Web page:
Knowing when to say “sorry” is a dilemma many of us have known. It can set a difficult choice. On the one hand we all know deep down how important it is to apologise when we have hurt or harmed someone else, on the other hand, our instincts for self protect often prevent us from stepping up and making the apology at the right moment.
There are times when we’ve been hurt or annoyed by by someone we know. We can all think of lingering grievances that have destroyed relationships.
Many of us can think of a situation where we could offer an apology but have chosen not to. Sometimes we make the link between a sincere expression of regret and its healing properties, but more often we choose to ignore this and instead find excuses to justify our refusal to apologise.
Making an apology can be a powerful first step to remedy a troubled relationship, but we generally have a range of reasons for not offering it.
Aaron Lazare, author of On Apology, starts out by saying:
“Apologies have the power to heal humiliations and grudges, remove the desire for vengeance, and generate forgiveness on the part of the offended parties. For the offender, they can diminish the fear of retaliation and relieve the guilt and shame that can grip the mind with a persistence and tenacity that are hard to ignore. The result of the apology process, ideally, is the reconciliation and restoration of broken relationships.”
Many workplace relationships could benefit from this process, yet business cultures can positively discourage apology on the basis that it is somehow associated with blame or weakness; apologising for something at work equates to being ‘wrong’, and being wrong is not a comfortable place for most of us in a culture that encourages us to be ‘right’ as much as possible.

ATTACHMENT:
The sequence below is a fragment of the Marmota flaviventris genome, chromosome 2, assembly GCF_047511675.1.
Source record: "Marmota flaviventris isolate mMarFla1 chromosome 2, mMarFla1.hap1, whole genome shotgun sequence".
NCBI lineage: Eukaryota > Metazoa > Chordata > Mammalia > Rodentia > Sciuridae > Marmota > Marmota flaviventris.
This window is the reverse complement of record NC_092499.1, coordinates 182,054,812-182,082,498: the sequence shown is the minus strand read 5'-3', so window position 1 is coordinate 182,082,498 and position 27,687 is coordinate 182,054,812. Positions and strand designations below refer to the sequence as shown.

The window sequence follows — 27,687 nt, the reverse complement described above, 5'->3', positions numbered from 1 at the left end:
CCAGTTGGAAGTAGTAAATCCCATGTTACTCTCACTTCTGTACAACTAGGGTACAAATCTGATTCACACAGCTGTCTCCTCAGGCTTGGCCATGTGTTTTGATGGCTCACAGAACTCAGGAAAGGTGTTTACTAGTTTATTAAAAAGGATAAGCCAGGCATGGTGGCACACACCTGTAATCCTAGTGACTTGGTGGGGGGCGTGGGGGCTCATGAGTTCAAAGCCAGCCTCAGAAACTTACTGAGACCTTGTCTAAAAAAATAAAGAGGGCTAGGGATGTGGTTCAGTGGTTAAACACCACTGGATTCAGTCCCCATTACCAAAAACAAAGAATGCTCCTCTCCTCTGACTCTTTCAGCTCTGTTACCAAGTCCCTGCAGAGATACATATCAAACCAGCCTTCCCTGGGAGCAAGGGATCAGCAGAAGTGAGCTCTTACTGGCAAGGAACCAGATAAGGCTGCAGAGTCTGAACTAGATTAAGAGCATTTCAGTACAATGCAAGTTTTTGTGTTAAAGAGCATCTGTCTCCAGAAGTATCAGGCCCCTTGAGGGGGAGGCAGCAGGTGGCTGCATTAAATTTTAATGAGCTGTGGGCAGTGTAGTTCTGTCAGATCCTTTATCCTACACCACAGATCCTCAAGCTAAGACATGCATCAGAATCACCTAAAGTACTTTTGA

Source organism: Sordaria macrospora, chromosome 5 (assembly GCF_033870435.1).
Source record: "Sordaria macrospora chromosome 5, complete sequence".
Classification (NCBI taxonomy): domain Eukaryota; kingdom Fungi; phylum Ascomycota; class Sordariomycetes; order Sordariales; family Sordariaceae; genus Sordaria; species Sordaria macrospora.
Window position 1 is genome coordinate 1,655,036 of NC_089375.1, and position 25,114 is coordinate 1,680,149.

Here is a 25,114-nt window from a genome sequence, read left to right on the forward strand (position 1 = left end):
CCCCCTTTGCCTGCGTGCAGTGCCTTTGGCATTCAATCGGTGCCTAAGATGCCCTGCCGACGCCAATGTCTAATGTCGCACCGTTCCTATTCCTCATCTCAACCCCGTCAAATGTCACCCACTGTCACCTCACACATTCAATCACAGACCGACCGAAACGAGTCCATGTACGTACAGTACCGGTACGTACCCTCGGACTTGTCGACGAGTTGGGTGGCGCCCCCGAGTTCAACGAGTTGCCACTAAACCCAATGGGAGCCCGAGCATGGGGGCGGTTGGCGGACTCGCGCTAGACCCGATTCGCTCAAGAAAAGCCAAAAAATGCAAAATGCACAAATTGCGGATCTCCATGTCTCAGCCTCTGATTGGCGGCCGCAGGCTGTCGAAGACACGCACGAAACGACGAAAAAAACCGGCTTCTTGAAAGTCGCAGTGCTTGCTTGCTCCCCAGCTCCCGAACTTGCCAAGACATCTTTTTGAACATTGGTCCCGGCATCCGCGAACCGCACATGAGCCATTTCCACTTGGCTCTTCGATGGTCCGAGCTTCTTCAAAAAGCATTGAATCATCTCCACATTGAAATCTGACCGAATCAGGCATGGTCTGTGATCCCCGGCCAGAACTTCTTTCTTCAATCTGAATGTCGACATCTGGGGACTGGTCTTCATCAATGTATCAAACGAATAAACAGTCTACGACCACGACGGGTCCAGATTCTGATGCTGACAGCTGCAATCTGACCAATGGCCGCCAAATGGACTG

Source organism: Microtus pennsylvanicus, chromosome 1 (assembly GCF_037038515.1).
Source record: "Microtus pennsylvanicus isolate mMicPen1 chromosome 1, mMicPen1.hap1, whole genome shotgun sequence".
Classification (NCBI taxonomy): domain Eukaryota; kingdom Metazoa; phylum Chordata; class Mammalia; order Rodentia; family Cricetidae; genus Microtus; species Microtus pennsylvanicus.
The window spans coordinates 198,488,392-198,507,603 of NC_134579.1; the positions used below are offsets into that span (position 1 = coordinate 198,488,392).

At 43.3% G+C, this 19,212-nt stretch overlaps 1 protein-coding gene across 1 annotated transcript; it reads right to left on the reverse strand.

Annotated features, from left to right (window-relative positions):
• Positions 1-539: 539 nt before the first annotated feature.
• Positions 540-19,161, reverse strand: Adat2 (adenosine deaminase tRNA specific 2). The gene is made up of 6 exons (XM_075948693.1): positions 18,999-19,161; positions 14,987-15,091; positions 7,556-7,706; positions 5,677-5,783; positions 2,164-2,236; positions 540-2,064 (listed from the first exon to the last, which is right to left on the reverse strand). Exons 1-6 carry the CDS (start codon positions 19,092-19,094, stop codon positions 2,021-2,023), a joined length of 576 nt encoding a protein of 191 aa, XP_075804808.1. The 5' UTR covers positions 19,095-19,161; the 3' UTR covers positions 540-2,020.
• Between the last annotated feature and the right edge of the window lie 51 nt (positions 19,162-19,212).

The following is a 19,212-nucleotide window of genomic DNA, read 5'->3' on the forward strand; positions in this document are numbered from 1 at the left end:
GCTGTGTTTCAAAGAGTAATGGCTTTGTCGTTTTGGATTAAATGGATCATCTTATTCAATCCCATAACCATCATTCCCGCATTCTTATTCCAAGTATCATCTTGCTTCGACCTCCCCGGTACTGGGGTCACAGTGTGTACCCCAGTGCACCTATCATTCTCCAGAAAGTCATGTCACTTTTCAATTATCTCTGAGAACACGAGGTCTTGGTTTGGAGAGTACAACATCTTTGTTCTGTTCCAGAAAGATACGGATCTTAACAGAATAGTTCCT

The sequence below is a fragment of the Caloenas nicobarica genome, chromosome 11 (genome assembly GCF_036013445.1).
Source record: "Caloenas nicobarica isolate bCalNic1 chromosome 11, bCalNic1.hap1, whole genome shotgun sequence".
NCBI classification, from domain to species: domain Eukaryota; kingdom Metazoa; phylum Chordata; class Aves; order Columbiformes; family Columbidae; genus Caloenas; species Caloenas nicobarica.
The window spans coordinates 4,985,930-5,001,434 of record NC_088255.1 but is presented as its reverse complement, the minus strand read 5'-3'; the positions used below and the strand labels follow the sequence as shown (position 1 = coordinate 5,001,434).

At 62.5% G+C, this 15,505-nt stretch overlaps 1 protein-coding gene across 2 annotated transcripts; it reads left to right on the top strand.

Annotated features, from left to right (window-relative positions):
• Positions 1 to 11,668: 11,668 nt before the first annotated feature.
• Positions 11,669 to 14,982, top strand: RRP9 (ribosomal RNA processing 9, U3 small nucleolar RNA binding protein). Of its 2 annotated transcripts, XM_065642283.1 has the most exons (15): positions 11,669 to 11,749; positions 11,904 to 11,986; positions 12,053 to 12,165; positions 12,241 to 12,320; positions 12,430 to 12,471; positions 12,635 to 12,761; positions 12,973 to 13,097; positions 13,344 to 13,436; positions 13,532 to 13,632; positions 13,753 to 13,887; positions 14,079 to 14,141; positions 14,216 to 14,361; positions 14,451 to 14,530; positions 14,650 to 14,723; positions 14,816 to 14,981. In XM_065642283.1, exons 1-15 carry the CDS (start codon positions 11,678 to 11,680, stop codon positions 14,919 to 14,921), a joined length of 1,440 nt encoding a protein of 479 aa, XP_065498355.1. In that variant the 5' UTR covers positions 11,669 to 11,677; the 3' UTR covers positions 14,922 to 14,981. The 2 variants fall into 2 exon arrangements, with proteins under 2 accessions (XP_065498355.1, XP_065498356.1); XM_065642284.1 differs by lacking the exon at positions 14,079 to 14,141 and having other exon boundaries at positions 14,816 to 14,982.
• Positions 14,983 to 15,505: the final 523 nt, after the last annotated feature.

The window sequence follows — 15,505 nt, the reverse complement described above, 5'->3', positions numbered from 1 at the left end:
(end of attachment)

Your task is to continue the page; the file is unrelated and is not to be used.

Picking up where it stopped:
Better late than never
It can often be hard to know just how to apologise, particularly when the ‘offence’ happened some time ago, and common response is to “let sleeping dogs lie”. In some cases this may be good advice, but it can also become a self-serving mantra to avoid taking responsibility for patching things up. Perhaps you have wanted to apologise for something but have not been sure of how to go about it. Well, there’s a website for everything and here is one to help with that.
More generally though, it is always a good idea to reflect on the quality of the relationships around us, and this is true at work as elsewhere. Part of this may be that we become aware of our part in a disagreement or some other distancing factor in a relationship.
A sincere expression of regret is often the first step to better relations, and this doesn’t have to hint at taking blame. For example, a simple opener would be “We don’t seem to have been getting along as well as we used to. I’m sorry about that and I’d like to do something about it.” This expresses regret for the failure of the relationship but does not say “…and it’s all my fault”.
Not for the faint-hearted
Apologising, particularly when taking responsibility for having wronged someone, is the mark of the strong. A quote attributed to Steven Covey goes:
“It takes a great deal of character strength to apologise quickly… A person must possess himself and have a deep sense of security in fundamental principles and values in order to genuinely apologise.”
Of course no matter who said it this goes little way to correcting the social acceptability of refusing to say sorry. There are many more quotes on why we shouldn’t apologise than there are on why we should. So why not buck the trend? Who could you say sorry to and brighten both your days? I’ve included a few do’s and don’t’s below to help, see what you think.
And if you are still hooked on winning, remember that somebody once said “An apology is a good way to have the last word.”
- Make sure you mean it; sincerity is everything
- Acknowledge the hurt and the harm done
- Do it for yourself; being able to express yourself sincerely is life-enhancing
- Match the right level of formality; the graver the offence (in their view) the more formal the apology should be
- Err on the side of caution; they may see it as very serious, even if you don’t
- Be prepared to give an explanation if it is relevant; but beware of it sounding like an excuse
- Accept rejection with dignity; do it for yourself, not for thanks or recognition
- Give them time; it can be almost as hard to accept an apology as to give one
- Appear contrite. An arrogant apology is worse than no apology.
- Expect miracles, you may be ready to say sorry, they may not be ready to hear it
- Link the apology to an excuse or justification
- Rush it. You may feel nervous but speak clearly; mumbling or hesitation will weaken the message
- Make it appear that they are to blame (even if they are partly responsible)
- Put it off.